Will Cornwall financially weather COVID-19 storm?

Cornwall Chief Administrative Officer Maureen Adams. (Newswatch Group/Bill Kingston, File)

CORNWALL – The city’s chief administrative officer doesn’t think a tax deferral program and lost revenue from closed facilities is going to throw Cornwall into a financial tailspin.

“No, I don’t think so,” Maureen Adams told Cornwall Newswatch Friday in a conference call. “We know we’re going to forego investment income. Rates are going down as well so part of the CFO’s (chief financial officer) response was also driven by the Bank of Canada’s movement to cut rates.”

Tracey Bailey told city councillors Friday, the city is projected to lose at least $200,000 through tax mitigation measures and the financial climate.

CAO Adams says the city’s $175 million budget is “pretty significant” compared to the projected losses but they will be “keeping an eye on it for the time being. I don’t think that’s going to cause ripple effects on taxes going forward.”

The CAO says money is coming from the provincial government for long term care and for paramedic response to COVID-19. Exact amounts haven’t been shared with the city. She says it won’t make up for any losses though.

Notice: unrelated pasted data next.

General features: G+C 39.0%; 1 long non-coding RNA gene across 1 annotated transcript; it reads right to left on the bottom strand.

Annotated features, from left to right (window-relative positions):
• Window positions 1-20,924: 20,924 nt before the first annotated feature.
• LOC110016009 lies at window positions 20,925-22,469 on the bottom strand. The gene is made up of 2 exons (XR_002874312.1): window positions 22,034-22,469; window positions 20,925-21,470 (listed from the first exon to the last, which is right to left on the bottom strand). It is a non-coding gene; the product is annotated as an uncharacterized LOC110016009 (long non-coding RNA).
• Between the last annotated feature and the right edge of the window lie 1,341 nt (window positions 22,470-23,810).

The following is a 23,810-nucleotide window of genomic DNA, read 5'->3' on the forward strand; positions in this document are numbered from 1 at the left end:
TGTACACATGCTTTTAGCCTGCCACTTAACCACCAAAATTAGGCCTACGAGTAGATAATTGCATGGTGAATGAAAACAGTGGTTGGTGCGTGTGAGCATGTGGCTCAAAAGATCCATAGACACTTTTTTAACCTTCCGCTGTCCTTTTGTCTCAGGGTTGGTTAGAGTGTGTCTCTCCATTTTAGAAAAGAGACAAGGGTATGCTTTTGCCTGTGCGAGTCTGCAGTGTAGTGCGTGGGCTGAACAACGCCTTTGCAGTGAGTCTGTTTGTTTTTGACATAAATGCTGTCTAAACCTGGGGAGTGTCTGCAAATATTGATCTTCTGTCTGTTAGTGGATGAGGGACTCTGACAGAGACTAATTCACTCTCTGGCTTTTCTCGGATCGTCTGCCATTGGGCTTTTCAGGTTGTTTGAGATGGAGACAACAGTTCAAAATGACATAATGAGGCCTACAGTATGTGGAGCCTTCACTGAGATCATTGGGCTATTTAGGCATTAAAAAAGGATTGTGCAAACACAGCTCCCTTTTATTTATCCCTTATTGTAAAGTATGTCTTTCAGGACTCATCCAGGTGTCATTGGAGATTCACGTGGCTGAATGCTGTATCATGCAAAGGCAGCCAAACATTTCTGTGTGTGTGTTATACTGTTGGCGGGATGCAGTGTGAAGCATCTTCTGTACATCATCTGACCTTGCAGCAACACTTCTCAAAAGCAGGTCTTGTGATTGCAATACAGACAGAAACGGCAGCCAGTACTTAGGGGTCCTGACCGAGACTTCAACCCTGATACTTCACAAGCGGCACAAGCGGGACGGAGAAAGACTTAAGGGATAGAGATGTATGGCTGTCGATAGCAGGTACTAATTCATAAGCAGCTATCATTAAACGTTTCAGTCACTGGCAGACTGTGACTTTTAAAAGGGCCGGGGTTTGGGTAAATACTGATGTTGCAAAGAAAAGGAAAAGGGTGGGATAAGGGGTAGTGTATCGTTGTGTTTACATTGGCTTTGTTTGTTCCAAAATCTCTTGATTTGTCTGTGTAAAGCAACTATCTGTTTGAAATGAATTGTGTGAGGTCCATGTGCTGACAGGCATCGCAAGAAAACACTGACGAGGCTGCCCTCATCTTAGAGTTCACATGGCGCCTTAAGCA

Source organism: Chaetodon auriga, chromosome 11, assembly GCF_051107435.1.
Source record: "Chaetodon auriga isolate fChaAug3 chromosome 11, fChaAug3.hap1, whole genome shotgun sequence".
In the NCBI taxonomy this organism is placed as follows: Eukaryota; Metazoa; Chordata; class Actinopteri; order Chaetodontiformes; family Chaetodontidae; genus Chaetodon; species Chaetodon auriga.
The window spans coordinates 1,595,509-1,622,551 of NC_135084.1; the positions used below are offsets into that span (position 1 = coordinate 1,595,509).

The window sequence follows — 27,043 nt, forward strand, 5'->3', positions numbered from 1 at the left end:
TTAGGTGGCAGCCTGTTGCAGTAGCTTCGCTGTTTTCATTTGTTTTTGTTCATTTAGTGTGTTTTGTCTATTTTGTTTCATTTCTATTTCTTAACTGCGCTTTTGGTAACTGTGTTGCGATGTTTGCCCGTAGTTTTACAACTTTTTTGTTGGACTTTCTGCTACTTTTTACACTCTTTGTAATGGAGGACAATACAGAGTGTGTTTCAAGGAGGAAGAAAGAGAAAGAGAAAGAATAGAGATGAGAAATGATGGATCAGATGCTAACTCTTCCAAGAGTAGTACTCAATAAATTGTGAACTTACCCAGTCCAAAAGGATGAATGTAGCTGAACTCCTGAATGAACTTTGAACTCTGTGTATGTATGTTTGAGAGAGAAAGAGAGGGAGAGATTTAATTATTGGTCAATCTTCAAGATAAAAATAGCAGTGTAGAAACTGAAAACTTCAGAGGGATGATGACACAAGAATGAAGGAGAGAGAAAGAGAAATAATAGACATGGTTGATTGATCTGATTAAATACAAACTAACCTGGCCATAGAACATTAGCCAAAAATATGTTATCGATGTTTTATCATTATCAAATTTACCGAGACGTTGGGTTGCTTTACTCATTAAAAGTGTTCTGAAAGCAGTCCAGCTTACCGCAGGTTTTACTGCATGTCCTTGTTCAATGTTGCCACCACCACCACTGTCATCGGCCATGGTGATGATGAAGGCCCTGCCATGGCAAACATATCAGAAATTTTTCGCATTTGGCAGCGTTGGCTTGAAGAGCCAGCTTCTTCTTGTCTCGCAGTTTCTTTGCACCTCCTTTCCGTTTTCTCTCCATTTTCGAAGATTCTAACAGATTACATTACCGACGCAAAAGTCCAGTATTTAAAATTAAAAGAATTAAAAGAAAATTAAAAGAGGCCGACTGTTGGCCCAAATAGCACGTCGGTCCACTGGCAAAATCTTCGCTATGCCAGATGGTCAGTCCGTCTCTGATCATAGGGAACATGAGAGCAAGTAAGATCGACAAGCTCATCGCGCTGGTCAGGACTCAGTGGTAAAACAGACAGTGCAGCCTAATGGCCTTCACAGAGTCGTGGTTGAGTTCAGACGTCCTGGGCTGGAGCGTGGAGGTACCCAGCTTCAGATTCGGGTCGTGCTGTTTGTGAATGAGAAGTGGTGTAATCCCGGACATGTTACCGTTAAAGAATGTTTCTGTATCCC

Adams admits the city will be losing revenue within some of the facilities, like the Benson Center and Civic Complex, closed. But those losses may be offset by money that’s not spent this year on other city projects.

“There’s also the potential that we might have some projects that might be deferred. That might not happen this year because of what’s going on. It’s just too early to see anything concretely,” Adams told Cornwall Newswatch.

Mayor Bernadette Clement says it “seems like an age ago” when Cornwall passed its budget in February and “we saw our (fiscal) health was good.”

“We are very responsible as a city in terms of our finances, very competent. The discussion around the deferral of tax payments was really about trying to get relief for residents, smaller local businesses, that’s what we’re focusing on now,” Clement said.

“But, yes, we’re going to have to keep an eye on the long term. And, yes, this is going to have a financial impact. I think that’s clear to everyone at this point,” the mayor said. She says the coronavirus pandemic is going to affect governments at all levels.

The tax deferral passed Friday means the first two interim tax payments have been pushed six-and-a-half weeks down the road. The payment due March 31 is now due May 15 and the April 30 payment is now due June 15. The deferrals come with no interest penalty.

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